Wednesday, July 27, 2011

default only sucks when you have your wages garnished.

So it looks like the United States (which part? The government? Big Biz? You and Me? My cats?) will default on an epic, multi-generational mountain of debt.

What this means remains unclear to me.

When an individual defaults -- on student loans, a credit card, or a mortgage -- it usually spells some kind of real trouble. Wages and income tax refunds can be garnished. Bankruptcy can be just around the corner. Your credit rating can jump off a cliff, which really sucks if you're looking for a job; employers now routinely turn down applications from people whose credit is sending up little dust clouds, Wyle E. Coyote-style, from the bottom of a ravine.

In short, your life ceases to be a party when you default on something. The larger the debt, the more suckitude you can expect to experience.

But what about The Government? What happens when a government defaults? Remember that a government is made up of mostly-elected officials who are supposed to have our interests in mind when they act, and you immediately understand that, even if the United States defaults, these elected officials won't lose their Social Security, health coverage or pensions. No matter what happens they are probably going to be in much better shape than you and me. In fact, unless they have a serious gambling problem, they are probably set for life.

This is, to my thinking, simply another facet of the aformentioned sucktiude.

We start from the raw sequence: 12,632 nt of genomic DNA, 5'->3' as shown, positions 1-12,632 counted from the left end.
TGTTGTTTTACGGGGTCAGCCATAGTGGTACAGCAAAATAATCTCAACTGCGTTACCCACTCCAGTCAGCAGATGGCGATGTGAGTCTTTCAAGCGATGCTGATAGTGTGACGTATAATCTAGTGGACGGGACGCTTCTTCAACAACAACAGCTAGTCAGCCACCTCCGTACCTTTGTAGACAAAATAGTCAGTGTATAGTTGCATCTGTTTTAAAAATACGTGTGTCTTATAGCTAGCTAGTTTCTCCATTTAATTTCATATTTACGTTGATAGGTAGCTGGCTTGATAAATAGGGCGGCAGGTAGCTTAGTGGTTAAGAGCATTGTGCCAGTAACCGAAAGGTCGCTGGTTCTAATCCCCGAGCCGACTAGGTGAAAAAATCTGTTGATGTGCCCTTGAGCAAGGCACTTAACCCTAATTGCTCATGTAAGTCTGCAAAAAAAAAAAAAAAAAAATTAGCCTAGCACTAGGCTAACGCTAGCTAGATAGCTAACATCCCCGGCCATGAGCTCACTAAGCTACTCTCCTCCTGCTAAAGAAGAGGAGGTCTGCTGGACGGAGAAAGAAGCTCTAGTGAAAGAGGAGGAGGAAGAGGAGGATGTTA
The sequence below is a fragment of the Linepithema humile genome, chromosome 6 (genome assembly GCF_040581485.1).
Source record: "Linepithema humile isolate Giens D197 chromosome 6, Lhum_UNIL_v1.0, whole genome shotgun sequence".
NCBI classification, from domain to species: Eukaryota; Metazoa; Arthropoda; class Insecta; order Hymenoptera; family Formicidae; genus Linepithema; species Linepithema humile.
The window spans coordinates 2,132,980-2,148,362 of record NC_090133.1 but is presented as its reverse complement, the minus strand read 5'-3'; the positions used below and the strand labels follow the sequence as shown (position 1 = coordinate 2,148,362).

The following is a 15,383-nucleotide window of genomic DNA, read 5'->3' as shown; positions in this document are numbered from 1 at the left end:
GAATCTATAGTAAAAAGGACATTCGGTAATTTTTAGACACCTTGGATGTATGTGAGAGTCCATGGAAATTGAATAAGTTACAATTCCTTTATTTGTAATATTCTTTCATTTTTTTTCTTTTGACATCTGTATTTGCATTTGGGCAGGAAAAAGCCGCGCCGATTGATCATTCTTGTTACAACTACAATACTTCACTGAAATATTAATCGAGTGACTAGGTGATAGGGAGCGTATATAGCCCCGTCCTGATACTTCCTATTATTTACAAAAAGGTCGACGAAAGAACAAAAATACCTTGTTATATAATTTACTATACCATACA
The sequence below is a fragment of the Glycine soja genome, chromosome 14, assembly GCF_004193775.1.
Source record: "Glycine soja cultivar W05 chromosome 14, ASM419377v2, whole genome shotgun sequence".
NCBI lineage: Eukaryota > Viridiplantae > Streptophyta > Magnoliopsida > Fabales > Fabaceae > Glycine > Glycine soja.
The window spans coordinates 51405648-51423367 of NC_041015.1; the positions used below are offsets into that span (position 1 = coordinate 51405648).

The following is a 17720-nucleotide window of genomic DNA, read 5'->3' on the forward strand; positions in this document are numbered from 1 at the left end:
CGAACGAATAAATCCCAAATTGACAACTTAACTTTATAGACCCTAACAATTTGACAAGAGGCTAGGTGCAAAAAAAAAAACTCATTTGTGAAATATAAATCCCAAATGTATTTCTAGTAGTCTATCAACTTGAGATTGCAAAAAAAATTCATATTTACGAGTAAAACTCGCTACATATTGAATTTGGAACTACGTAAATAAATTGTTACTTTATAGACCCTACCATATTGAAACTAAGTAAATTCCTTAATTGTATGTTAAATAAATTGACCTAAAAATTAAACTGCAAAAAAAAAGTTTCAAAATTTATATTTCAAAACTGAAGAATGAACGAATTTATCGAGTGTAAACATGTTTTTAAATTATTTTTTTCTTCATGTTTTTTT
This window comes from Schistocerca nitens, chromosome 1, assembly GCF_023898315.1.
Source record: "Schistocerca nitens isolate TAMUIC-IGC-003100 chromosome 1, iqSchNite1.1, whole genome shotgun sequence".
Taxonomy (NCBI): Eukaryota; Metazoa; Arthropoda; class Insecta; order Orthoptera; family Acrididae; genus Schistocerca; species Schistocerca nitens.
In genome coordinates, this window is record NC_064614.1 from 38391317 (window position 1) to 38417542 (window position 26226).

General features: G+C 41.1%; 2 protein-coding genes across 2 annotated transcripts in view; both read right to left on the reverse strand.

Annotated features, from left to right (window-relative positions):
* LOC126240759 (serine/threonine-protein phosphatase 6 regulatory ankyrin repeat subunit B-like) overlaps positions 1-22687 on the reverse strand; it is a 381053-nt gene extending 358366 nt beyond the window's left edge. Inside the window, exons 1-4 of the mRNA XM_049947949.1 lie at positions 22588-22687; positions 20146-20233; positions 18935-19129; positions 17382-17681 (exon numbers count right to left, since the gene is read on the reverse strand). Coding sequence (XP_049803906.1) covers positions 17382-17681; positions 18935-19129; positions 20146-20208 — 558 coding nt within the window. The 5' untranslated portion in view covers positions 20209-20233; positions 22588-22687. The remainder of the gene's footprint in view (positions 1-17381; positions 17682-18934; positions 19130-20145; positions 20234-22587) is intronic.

But on the ground, if the government defaults and loses its precious Standard-and-Poor rating, will you and I suddenly find ourselves unemployed, destitute, hungry and homeless the next day?
Probably not.
For those with stable employment, the results won't be apparent for some time. But I suspect that we will all be required to adjust our standard of living downward, permanently, and perhaps a little sooner than anyone expects.

This could be an ideal time to begin voluntarily weaning ourselves off excessive use of home heating and air conditioing and those pesky, sub-two-mile trips by car, just so we can get used to it when we really need to do it.
It's also a good time for individuals to know how to do lots of different things pretty well.
As Robert Heinlein liked to say, "specialization is for insects".

I'm not fear-mongering here. I think the good life is still possible. I'm living something very close to it right now. I have a job, a place to live, a loving partner and good family and friends around me. I'm not rich (far from it), but I am blessed. A governmental default won't change most of that anytime soon, and it won't change any of what really matters, ever.
I just think we'll all need to readjust our definition of what constitutes the good life.
Think closer to home and to the ones you love. Family and friends are always an excellent place to begin this sort of thinking.

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